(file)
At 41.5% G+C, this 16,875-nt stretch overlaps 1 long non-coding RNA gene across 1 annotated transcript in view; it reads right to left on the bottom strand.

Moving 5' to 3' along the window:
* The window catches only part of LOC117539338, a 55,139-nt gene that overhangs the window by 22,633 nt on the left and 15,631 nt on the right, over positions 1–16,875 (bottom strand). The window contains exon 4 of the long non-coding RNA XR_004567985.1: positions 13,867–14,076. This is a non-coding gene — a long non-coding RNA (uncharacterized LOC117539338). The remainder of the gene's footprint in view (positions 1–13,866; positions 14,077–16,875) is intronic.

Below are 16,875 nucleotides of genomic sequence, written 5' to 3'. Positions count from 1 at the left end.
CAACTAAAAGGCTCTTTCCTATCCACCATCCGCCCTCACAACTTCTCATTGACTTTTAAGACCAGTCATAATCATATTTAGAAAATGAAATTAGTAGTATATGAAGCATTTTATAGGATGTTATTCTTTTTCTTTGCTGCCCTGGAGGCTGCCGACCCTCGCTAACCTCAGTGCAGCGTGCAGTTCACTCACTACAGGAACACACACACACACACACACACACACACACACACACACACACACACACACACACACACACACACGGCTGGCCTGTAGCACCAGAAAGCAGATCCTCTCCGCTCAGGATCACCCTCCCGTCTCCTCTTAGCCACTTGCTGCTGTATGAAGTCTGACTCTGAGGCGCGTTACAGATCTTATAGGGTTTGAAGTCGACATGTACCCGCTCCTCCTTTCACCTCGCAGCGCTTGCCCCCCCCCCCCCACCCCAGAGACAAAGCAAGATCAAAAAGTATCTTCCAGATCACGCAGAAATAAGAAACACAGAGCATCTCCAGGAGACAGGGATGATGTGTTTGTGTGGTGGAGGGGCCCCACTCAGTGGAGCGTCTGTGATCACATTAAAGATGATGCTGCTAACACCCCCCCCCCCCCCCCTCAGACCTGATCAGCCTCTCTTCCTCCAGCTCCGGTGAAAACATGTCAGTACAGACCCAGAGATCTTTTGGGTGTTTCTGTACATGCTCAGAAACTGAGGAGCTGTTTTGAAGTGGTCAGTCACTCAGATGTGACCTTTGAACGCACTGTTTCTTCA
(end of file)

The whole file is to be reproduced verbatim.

At 41.5% G+C, this 16,875-nt stretch overlaps 1 long non-coding RNA gene across 1 annotated transcript in view; it reads right to left on the bottom strand.

Moving 5' to 3' along the window:
* The window catches only part of LOC117539338, a 55,139-nt gene that overhangs the window by 22,633 nt on the left and 15,631 nt on the right, over positions 1–16,875 (bottom strand). The window contains exon 4 of the long non-coding RNA XR_004567985.1: positions 13,867–14,076. This is a non-coding gene — a long non-coding RNA (uncharacterized LOC117539338). The remainder of the gene's footprint in view (positions 1–13,866; positions 14,077–16,875) is intronic.

Below are 16,875 nucleotides of genomic sequence, written 5' to 3'. Positions count from 1 at the left end.
CAACTAAAAGGCTCTTTCCTATCCACCATCCGCCCTCACAACTTCTCATTGACTTTTAAGACCAGTCATAATCATATTTAGAAAATGAAATTAGTAGTATATGAAGCATTTTATAGGATGTTATTCTTTTTCTTTGCTGCCCTGGAGGCTGCCGACCCTCGCTAACCTCAGTGCAGCGTGCAGTTCACTCACTACAGGAACACACACACACACACACACACACACACACACACACACACACACACACACACACACACACACACGGCTGGCCTGTAGCACCAGAAAGCAGATCCTCTCCGCTCAGGATCACCCTCCCGTCTCCTCTTAGCCACTTGCTGCTGTATGAAGTCTGACTCTGAGGCGCGTTACAGATCTTATAGGGTTTGAAGTCGACATGTACCCGCTCCTCCTTTCACCTCGCAGCGCTTGCCCCCCCCCCCCCACCCCAGAGACAAAGCAAGATCAAAAAGTATCTTCCAGATCACGCAGAAATAAGAAACACAGAGCATCTCCAGGAGACAGGGATGATGTGTTTGTGTGGTGGAGGGGCCCCACTCAGTGGAGCGTCTGTGATCACATTAAAGATGATGCTGCTAACACCCCCCCCCCCCCCCCTCAGACCTGATCAGCCTCTCTTCCTCCAGCTCCGGTGAAAACATGTCAGTACAGACCCAGAGATCTTTTGGGTGTTTCTGTACATGCTCAGAAACTGAGGAGCTGTTTTGAAGTGGTCAGTCACTCAGATGTGACCTTTGAACGCACTGTTTCTTCA